HOUSTON — Several prominent Houston-area hospitals are notifying patients about a breach after medical records were found scattered on a sidewalk in Midtown by a KHOU 11 employee.
KHOU 11 News launched an investigation after discovering the hundreds of documents contained private information that included patients’ names, dates of birth, diagnoses, treatment, medication lists, vital signs and admission dates.
The records involve approximately 1,800 patients of MD Anderson Cancer Center, LBJ Hospital, Memorial Hermann Hospital, Children’s Memorial Hermann, and TIRR Memorial Hermann.
The records were stolen from the trunk of a medical resident’s locked vehicle in July, according to officials with UTHealth.
The recent graduate didn’t notify police about the burglary until after a KHOU reporter contacted him.
He had studied at UTHealth’s McGovern Medical School and had worked at MD Anderson, LBJ, Memorial Hermann, Children’s Memorial Hermann and TIRR.
It’s not clear how or why a resident would take medical records out of the hospitals.
“We promptly took steps to investigate the circumstances of the disclosure, which revealed that the stolen documents had been discarded on a city street and found a day later by an employee of KHOU-TV Channel 11,” UTHealth said in a statement. “We have no evidence that the patient information was used or viewed between the theft and the recovery.”
Lisa Cotrone, 37, is one of the patients whose information was found in the papers strewn on the street.
She was treated at Memorial Hermann Hospital after a horrific car crash four years ago. She suffered organ failure, broken bones and a traumatic brain injury.
“I don’t remember anything, nothing,” Cotrone told us.
But her mother will never forget.
“Her lung collapsed, and they were filling up with blood. She wasn’t breathing. She ended up having a stroke in the helicopter on the way downtown,” Diane Cotrone said.
Learning her daughter’s medical records were so carelessly discarded was disturbing, to say the least.
“For someone to be this careless with all these papers, not just one or two, but stacks of papers. That’s not good,” Diane Cotrone said.
KHOU reached out to a handful of patients as part of the investigation. Several wanted to share their frustration about the privacy breach.
“It should never have gone home. It should never have been left in somebody’s car. It should have stayed at the hospital. At the school or at the hospital,” said a Houston-area woman whose husband was treated at MD Anderson. She asked not to be identified. “My husband passed away this year. To find out his medical records were laying on the side of the street, it makes me feel almost like he has been violated and he isn’t here to defend himself.”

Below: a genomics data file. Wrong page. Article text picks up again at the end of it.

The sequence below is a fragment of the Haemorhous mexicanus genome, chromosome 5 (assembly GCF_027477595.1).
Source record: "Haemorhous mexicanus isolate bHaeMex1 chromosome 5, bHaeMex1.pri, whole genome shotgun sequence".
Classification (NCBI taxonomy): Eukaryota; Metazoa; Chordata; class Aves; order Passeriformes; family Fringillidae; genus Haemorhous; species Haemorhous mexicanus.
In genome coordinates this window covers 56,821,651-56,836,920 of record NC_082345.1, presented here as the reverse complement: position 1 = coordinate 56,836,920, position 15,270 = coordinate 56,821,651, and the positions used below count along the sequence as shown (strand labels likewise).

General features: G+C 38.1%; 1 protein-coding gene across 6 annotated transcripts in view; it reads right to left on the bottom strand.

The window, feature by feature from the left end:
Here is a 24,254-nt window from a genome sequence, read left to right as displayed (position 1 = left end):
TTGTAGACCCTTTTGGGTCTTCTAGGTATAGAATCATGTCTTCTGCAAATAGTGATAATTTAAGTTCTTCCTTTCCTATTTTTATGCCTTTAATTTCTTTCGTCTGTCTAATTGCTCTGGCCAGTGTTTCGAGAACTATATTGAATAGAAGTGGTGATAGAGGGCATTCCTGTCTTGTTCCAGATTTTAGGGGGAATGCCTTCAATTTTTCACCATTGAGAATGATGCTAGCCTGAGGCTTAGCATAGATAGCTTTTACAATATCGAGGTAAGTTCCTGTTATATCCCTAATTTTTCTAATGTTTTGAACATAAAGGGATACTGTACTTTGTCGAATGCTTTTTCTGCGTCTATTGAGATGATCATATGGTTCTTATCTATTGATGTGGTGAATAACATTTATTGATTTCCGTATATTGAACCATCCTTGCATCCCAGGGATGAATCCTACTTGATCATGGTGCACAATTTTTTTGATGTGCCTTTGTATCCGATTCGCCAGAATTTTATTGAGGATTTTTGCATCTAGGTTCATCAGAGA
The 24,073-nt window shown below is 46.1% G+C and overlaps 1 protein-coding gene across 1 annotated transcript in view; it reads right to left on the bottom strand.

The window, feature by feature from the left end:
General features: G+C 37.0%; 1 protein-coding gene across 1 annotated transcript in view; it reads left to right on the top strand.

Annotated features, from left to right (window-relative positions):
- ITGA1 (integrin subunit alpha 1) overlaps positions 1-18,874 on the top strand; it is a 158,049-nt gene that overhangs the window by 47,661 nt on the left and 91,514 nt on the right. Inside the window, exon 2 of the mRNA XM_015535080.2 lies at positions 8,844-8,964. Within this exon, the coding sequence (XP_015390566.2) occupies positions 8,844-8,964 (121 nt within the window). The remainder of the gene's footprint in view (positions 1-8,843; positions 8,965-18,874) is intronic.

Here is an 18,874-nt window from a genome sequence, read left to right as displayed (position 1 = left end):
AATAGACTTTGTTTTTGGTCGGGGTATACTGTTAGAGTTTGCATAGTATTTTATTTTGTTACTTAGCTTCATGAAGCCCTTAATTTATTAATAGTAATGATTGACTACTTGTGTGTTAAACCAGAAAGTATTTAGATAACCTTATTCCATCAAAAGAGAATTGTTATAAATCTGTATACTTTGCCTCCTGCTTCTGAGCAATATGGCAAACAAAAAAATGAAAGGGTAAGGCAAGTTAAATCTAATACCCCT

In a statement, UTHealth said the hospitals involved are sending letters to patients who are impacted by the breach.
KHOU 11 News returned the original medical records to UTHealth so they could report the HIPAA breach to the government and notify the hospitals.
We reached out to the hospitals and none wanted to comment on camera but did send us the following statements:
"Patient privacy is of extreme importance to The University of Texas MD Anderson Cancer Center. We are working with UTHealth to address this incident, and we have provided information to our patients who were impacted."
Memorial Hermann Health System:
"Protecting the privacy of our patients is of utmost importance to Memorial Hermann. We have contacted the patients whose information was involved and provided a dedicated number to answer any questions they may have."
Harris Health System:
"We value our patients’ right to privacy. Harris Health System continues to collaborate with the University of Texas McGovern Medical School and the physician involved to have KHOU return our patients’ protected health information, to determine how best to reach out to the impacted patients about the situation, and to ensure that all federal and state regulatory requirements are satisfied."